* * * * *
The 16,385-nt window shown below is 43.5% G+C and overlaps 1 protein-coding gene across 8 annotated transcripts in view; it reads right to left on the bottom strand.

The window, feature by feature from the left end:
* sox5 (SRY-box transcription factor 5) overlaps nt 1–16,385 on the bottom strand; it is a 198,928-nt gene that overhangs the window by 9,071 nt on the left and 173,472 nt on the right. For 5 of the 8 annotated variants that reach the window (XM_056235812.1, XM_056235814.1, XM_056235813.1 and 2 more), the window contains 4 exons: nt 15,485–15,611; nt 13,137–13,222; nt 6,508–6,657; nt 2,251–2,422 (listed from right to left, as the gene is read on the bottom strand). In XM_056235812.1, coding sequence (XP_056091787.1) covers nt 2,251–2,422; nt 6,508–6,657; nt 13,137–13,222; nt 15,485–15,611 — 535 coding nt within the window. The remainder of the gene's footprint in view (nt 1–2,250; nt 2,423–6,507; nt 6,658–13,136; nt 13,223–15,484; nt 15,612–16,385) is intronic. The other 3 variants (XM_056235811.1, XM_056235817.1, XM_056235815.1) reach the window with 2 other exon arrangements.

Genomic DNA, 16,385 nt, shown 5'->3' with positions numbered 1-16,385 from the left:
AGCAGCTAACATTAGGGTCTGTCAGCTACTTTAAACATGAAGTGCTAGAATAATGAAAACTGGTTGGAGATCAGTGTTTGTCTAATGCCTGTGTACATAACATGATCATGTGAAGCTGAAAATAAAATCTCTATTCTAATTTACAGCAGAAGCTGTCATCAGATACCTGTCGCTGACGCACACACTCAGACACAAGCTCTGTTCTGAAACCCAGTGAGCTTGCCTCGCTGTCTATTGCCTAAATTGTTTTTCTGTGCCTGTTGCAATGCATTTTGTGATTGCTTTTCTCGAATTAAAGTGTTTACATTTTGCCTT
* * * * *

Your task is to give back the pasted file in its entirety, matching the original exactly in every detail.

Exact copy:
The 16,385-nt window shown below is 43.5% G+C and overlaps 1 protein-coding gene across 8 annotated transcripts in view; it reads right to left on the bottom strand.

The window, feature by feature from the left end:
* sox5 (SRY-box transcription factor 5) overlaps nt 1–16,385 on the bottom strand; it is a 198,928-nt gene that overhangs the window by 9,071 nt on the left and 173,472 nt on the right. For 5 of the 8 annotated variants that reach the window (XM_056235812.1, XM_056235814.1, XM_056235813.1 and 2 more), the window contains 4 exons: nt 15,485–15,611; nt 13,137–13,222; nt 6,508–6,657; nt 2,251–2,422 (listed from right to left, as the gene is read on the bottom strand). In XM_056235812.1, coding sequence (XP_056091787.1) covers nt 2,251–2,422; nt 6,508–6,657; nt 13,137–13,222; nt 15,485–15,611 — 535 coding nt within the window. The remainder of the gene's footprint in view (nt 1–2,250; nt 2,423–6,507; nt 6,658–13,136; nt 13,223–15,484; nt 15,612–16,385) is intronic. The other 3 variants (XM_056235811.1, XM_056235817.1, XM_056235815.1) reach the window with 2 other exon arrangements.

Genomic DNA, 16,385 nt, shown 5'->3' with positions numbered 1-16,385 from the left:
AGCAGCTAACATTAGGGTCTGTCAGCTACTTTAAACATGAAGTGCTAGAATAATGAAAACTGGTTGGAGATCAGTGTTTGTCTAATGCCTGTGTACATAACATGATCATGTGAAGCTGAAAATAAAATCTCTATTCTAATTTACAGCAGAAGCTGTCATCAGATACCTGTCGCTGACGCACACACTCAGACACAAGCTCTGTTCTGAAACCCAGTGAGCTTGCCTCGCTGTCTATTGCCTAAATTGTTTTTCTGTGCCTGTTGCAATGCATTTTGTGATTGCTTTTCTCGAATTAAAGTGTTTACATTTTGCCTT